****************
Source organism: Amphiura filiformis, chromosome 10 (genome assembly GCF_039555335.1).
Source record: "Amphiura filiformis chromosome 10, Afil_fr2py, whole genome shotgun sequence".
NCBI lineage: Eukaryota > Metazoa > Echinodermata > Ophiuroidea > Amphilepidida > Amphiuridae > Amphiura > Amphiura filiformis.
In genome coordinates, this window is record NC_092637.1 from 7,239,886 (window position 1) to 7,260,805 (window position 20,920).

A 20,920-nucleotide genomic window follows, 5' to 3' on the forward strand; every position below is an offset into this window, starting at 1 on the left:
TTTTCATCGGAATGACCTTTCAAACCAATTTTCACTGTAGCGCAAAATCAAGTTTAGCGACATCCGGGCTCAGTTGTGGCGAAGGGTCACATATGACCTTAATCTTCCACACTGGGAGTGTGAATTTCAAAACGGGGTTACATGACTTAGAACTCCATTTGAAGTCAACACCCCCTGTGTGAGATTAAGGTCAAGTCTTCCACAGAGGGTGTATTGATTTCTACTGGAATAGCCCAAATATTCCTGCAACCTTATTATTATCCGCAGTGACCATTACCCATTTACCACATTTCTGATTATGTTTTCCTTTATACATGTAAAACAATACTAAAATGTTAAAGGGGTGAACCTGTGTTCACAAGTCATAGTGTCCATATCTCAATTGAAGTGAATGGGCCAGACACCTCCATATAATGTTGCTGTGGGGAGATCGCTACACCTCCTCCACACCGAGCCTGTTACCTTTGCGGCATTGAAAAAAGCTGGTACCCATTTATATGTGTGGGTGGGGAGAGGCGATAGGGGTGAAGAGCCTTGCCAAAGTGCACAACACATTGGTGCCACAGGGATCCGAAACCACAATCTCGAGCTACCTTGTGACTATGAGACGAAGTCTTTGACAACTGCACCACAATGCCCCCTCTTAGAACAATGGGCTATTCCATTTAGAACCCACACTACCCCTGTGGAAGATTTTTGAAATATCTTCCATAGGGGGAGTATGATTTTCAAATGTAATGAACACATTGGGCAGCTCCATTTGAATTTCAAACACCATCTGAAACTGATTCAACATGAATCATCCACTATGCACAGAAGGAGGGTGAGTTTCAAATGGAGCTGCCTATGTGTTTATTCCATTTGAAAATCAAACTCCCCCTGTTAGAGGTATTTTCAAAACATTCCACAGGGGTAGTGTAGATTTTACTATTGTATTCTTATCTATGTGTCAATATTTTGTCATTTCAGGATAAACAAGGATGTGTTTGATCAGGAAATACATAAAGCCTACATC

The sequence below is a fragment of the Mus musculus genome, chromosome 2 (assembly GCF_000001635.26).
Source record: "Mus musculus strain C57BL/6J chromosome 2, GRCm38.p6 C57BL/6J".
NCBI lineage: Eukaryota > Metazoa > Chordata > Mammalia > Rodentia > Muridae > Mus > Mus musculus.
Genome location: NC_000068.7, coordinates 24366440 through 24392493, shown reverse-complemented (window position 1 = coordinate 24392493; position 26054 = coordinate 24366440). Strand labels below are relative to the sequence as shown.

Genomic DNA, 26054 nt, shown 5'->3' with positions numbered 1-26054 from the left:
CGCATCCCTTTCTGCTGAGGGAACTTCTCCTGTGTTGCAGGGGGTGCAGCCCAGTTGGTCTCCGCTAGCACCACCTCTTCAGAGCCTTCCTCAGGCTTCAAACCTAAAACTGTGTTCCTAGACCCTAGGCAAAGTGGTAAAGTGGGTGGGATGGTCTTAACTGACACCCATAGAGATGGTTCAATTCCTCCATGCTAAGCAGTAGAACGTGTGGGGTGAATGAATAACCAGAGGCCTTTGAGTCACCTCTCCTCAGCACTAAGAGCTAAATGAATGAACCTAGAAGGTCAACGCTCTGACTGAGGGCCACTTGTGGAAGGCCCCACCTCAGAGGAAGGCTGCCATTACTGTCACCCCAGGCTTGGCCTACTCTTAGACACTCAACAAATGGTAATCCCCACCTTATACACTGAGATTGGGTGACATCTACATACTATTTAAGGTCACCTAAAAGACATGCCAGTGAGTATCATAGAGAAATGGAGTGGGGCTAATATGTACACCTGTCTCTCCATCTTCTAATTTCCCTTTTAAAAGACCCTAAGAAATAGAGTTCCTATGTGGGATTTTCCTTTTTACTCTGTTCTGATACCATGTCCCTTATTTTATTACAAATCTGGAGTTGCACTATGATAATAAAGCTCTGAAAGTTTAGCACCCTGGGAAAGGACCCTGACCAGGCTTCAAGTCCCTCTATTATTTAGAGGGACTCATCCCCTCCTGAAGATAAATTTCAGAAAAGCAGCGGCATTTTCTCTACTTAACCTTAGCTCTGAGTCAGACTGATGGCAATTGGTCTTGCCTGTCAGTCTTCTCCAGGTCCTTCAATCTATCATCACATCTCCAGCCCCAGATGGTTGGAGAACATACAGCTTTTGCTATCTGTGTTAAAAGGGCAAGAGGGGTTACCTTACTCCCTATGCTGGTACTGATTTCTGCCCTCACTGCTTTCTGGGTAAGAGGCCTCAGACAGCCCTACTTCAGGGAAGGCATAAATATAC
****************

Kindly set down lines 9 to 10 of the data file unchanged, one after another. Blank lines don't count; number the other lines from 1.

NCBI lineage: Eukaryota > Metazoa > Chordata > Mammalia > Rodentia > Muridae > Mus > Mus musculus.
Genome location: NC_000068.7, coordinates 24366440 through 24392493, shown reverse-complemented (window position 1 = coordinate 24392493; position 26054 = coordinate 24366440). Strand labels below are relative to the sequence as shown.